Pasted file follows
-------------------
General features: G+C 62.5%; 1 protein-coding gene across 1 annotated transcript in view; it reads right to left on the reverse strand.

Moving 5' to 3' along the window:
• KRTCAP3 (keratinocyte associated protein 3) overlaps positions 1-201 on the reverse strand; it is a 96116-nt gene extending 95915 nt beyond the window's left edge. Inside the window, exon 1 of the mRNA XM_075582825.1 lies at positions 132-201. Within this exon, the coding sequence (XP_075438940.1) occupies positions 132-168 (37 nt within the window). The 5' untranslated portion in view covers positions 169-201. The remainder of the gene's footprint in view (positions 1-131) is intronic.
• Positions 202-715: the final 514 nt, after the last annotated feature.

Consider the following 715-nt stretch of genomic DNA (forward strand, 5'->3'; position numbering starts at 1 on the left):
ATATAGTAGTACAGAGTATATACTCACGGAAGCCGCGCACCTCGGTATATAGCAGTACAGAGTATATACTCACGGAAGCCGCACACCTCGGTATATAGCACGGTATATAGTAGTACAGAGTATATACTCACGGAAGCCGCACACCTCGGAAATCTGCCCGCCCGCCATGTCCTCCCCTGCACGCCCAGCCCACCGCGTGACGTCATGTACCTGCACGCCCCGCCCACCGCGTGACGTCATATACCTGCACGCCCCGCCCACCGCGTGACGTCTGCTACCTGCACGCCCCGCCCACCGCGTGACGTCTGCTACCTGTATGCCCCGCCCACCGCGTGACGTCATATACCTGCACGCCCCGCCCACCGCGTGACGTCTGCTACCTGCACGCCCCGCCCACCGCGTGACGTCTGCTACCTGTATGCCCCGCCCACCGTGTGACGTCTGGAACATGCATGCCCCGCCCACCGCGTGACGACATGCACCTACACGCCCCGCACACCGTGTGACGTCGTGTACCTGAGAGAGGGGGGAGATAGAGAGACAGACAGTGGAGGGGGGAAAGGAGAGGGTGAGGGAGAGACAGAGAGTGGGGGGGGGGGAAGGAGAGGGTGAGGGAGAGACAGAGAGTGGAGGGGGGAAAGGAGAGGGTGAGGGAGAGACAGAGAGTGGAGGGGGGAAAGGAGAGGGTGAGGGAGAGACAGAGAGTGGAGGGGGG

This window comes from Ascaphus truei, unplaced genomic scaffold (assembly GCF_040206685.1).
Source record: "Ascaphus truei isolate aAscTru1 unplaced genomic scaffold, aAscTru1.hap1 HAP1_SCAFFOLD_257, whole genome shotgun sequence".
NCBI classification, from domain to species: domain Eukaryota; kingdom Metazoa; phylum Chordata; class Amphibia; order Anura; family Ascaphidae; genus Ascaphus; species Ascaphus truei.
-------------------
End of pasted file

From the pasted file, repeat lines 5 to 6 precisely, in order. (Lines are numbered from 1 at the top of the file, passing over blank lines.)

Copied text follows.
Consider the following 715-nt stretch of genomic DNA (forward strand, 5'->3'; position numbering starts at 1 on the left):
ATATAGTAGTACAGAGTATATACTCACGGAAGCCGCGCACCTCGGTATATAGCAGTACAGAGTATATACTCACGGAAGCCGCACACCTCGGTATATAGCACGGTATATAGTAGTACAGAGTATATACTCACGGAAGCCGCACACCTCGGAAATCTGCCCGCCCGCCATGTCCTCCCCTGCACGCCCAGCCCACCGCGTGACGTCATGTACCTGCACGCCCCGCCCACCGCGTGACGTCATATACCTGCACGCCCCGCCCACCGCGTGACGTCTGCTACCTGCACGCCCCGCCCACCGCGTGACGTCTGCTACCTGTATGCCCCGCCCACCGCGTGACGTCATATACCTGCACGCCCCGCCCACCGCGTGACGTCTGCTACCTGCACGCCCCGCCCACCGCGTGACGTCTGCTACCTGTATGCCCCGCCCACCGTGTGACGTCTGGAACATGCATGCCCCGCCCACCGCGTGACGACATGCACCTACACGCCCCGCACACCGTGTGACGTCGTGTACCTGAGAGAGGGGGGAGATAGAGAGACAGACAGTGGAGGGGGGAAAGGAGAGGGTGAGGGAGAGACAGAGAGTGGGGGGGGGGGAAGGAGAGGGTGAGGGAGAGACAGAGAGTGGAGGGGGGAAAGGAGAGGGTGAGGGAGAGACAGAGAGTGGAGGGGGGAAAGGAGAGGGTGAGGGAGAGACAGAGAGTGGAGGGGGG